How debt can become an issue for Canadian couples

Financial problems are one of the least discussed topics between couples in Canada, according to the new survey from Manulife Bank of Canada.

The survey revealed that while four in 10 married or common law Canadians often talk about money with their partner, half said that such conversations cause tension in their relationship. 20% of respondents, even confessed that they try to overlook money problems by using an "out of sight, out of mind" approach to their finances.

It’s even worse for Canadians who are in debt. One in 10 of them have completely kept the cost of a large purchase from his or her partner, with an additional 10% saying they lied about the price.

"Conversations around money and debt can be one of the most difficult things couples ever discuss," said Manulife Bank President and CEO Rick Lunny. "The trick is to get these issues out in the open and having an open and frank discussion about them."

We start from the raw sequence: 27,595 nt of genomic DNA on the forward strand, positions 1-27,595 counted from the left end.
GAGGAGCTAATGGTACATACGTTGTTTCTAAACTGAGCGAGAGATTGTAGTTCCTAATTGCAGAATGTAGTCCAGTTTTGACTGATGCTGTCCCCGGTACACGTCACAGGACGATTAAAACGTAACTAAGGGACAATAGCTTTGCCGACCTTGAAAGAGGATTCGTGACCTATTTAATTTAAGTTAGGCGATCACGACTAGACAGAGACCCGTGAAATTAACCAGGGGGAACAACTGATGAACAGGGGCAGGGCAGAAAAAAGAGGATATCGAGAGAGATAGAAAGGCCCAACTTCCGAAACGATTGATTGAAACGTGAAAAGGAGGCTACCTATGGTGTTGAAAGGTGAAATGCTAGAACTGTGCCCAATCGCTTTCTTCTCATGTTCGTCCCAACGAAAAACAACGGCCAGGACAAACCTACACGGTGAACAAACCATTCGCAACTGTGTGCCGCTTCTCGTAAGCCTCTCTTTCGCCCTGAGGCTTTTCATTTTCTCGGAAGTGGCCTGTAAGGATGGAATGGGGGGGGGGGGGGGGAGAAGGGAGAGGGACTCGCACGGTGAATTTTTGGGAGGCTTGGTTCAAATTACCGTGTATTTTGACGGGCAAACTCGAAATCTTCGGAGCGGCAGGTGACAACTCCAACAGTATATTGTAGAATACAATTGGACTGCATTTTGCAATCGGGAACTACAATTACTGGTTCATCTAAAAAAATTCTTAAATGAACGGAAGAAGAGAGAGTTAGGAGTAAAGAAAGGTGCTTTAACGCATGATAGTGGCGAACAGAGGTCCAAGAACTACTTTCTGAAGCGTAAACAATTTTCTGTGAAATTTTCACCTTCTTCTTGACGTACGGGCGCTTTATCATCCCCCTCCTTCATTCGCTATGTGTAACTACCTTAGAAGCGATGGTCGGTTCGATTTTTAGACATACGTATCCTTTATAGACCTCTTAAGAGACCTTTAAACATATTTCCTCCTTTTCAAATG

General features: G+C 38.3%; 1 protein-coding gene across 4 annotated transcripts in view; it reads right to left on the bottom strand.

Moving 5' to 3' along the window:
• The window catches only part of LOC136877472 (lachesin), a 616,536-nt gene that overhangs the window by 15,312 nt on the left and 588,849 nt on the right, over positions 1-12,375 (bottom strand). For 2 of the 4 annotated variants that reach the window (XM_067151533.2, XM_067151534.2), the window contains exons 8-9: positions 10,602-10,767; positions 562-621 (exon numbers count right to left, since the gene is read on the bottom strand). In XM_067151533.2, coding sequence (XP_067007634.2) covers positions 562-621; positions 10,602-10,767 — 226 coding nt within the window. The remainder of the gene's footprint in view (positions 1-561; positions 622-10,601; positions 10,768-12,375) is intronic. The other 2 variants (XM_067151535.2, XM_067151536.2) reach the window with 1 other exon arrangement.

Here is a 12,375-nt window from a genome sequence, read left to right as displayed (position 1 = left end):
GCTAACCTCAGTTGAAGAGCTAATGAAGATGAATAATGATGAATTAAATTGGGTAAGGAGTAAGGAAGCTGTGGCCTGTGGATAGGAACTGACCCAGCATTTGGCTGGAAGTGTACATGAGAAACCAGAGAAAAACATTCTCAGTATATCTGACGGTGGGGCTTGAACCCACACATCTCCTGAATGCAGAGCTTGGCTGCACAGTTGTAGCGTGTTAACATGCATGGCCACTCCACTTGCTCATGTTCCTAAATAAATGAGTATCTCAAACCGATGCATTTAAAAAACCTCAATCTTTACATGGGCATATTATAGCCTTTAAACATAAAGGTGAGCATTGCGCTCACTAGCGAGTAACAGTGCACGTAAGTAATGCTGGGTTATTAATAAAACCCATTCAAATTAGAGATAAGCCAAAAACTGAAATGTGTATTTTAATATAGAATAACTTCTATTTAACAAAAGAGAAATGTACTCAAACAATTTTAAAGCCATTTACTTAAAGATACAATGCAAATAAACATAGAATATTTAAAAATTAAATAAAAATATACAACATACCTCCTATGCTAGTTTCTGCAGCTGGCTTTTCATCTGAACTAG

Results from the survey also implied that not talking money with your partner carries mental health risks. 40% of Canadians with debt confirmed this, saying that their loans negatively impact their mental health. For those who carry lots of debt, the percentage climbs to as much as 70%. Additionally, around half say they're often rattled by their financial situation, with one in three saying that they could not sleep at night worrying about their debt.

Looking closely at the respondents’ profiles, those who say they are in a lot of debt and are under 35 are more likely to say their debt is causing issues in their relationship.  On the other hand, men, under 35 and in a lot of debt, are most likely to say their partner doesn't know how much debt they are in.

Furthermore, it was found that debt-ridden respondents say it affects retirement savings for more than half of the respondents, and over half say they would struggle to handle unexpected expenses.

These respondents are more likely to have negative feelings about their debt are

  • Those who live in the Prairies
  • Renters;
  • Those who are concerned over rising interest rates
  • Women
  • People under 55


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